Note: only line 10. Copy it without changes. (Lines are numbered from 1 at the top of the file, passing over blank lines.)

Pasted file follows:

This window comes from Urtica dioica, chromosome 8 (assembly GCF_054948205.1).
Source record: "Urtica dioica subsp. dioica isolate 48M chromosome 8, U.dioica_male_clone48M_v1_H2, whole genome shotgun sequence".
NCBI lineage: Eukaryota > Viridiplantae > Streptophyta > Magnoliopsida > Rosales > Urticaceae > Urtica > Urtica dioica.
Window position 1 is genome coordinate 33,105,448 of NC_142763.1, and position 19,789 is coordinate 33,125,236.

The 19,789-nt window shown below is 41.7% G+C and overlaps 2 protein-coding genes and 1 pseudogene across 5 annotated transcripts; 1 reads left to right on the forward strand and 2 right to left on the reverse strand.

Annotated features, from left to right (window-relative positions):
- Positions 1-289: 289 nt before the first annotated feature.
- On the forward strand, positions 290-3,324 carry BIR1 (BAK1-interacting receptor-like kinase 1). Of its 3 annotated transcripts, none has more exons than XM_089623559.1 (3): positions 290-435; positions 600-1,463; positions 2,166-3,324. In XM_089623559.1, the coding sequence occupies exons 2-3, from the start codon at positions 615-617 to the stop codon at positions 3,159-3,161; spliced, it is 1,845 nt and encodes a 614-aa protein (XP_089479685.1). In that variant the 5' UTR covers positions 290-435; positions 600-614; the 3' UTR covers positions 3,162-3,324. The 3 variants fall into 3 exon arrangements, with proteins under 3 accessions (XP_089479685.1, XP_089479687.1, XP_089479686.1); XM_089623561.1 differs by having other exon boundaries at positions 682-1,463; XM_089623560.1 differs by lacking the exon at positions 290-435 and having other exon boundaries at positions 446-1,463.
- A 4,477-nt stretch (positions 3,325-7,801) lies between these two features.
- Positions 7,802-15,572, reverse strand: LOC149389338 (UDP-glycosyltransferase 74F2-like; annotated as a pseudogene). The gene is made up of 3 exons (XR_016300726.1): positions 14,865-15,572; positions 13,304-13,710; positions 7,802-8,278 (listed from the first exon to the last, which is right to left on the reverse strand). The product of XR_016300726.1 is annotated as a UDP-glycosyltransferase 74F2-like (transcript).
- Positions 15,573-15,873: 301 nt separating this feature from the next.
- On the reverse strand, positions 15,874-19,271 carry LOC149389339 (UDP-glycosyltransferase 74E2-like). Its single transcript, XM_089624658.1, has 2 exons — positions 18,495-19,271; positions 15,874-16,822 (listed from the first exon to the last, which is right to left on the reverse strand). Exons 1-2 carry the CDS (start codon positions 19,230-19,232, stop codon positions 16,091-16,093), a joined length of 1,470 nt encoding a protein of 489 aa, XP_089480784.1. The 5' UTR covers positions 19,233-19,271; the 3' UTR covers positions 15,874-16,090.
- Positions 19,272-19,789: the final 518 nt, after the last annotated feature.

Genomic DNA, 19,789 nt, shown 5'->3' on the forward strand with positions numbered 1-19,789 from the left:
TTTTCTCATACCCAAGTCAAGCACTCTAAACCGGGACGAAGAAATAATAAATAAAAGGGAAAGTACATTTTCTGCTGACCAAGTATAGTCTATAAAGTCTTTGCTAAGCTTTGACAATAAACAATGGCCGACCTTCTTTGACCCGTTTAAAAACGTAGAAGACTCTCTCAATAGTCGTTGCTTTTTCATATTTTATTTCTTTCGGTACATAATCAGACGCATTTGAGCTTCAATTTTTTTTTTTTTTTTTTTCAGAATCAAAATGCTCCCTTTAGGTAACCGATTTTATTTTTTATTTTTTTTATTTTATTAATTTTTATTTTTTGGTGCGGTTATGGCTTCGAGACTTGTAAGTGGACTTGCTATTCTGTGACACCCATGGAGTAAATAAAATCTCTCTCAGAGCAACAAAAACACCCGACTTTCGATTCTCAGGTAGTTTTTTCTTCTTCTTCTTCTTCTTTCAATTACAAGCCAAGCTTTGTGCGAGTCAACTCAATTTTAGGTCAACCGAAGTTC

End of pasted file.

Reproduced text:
- Positions 7,802-15,572, reverse strand: LOC149389338 (UDP-glycosyltransferase 74F2-like; annotated as a pseudogene). The gene is made up of 3 exons (XR_016300726.1): positions 14,865-15,572; positions 13,304-13,710; positions 7,802-8,278 (listed from the first exon to the last, which is right to left on the reverse strand). The product of XR_016300726.1 is annotated as a UDP-glycosyltransferase 74F2-like (transcript).